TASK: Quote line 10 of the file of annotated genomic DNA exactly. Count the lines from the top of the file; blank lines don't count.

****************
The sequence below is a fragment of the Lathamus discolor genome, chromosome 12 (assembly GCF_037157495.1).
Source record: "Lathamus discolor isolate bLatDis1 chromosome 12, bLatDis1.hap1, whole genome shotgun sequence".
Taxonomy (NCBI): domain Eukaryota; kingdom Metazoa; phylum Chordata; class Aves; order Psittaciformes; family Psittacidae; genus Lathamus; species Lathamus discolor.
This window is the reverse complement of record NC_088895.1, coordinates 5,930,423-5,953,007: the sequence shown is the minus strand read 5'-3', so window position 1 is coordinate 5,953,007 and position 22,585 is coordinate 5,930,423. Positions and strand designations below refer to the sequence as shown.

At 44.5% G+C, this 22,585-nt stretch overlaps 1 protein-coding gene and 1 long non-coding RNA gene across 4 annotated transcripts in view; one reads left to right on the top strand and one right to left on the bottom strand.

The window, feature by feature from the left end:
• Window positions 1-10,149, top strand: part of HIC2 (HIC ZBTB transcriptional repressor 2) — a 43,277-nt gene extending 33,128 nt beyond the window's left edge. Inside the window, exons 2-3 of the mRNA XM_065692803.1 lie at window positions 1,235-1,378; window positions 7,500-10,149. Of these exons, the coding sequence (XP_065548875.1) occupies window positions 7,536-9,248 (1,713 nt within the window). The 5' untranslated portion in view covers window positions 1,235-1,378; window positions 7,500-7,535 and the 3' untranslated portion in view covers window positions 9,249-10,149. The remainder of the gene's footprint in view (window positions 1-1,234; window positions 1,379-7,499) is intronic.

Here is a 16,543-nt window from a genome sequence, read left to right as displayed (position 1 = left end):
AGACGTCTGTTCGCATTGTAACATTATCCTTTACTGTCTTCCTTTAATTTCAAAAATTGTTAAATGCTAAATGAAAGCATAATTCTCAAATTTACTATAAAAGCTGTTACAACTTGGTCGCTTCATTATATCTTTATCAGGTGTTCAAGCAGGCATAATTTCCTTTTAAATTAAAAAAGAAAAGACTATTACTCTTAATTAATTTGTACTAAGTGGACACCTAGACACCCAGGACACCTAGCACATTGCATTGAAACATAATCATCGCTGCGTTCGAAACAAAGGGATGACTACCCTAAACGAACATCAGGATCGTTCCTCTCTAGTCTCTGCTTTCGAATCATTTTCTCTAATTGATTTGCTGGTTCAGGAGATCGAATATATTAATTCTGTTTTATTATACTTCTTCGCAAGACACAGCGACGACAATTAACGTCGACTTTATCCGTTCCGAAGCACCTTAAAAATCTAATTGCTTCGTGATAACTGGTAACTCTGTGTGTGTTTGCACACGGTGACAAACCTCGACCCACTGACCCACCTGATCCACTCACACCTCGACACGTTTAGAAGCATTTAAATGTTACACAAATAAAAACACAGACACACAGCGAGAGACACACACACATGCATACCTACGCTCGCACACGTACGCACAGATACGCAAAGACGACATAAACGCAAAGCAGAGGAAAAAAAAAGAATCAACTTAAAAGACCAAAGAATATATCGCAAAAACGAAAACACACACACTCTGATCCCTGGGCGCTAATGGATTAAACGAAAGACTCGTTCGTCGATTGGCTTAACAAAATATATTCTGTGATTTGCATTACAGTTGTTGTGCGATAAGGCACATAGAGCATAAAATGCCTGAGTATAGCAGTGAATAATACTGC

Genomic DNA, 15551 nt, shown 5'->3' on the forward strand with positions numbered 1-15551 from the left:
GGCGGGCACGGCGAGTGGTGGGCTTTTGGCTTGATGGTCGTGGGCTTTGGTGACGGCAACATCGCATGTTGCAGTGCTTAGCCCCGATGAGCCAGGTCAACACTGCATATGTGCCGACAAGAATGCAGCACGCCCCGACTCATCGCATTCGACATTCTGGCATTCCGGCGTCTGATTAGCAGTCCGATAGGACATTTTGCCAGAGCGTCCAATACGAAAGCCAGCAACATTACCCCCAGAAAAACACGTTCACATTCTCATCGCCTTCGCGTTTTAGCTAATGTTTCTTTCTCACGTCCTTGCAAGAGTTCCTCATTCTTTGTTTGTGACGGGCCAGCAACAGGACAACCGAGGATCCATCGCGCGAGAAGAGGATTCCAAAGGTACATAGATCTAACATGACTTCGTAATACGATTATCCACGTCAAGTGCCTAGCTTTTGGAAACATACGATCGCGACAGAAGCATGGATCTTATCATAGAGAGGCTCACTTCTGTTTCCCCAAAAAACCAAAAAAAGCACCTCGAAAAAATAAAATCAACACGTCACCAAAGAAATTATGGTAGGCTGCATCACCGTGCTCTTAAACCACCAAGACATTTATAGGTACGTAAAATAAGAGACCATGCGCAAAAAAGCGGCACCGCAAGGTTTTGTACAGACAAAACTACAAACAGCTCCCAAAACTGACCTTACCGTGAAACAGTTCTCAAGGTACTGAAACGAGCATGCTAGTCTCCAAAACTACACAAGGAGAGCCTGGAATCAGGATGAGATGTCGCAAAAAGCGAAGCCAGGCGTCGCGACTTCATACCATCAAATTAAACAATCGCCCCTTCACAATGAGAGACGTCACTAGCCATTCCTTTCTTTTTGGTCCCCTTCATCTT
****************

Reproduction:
Genomic DNA, 15551 nt, shown 5'->3' on the forward strand with positions numbered 1-15551 from the left: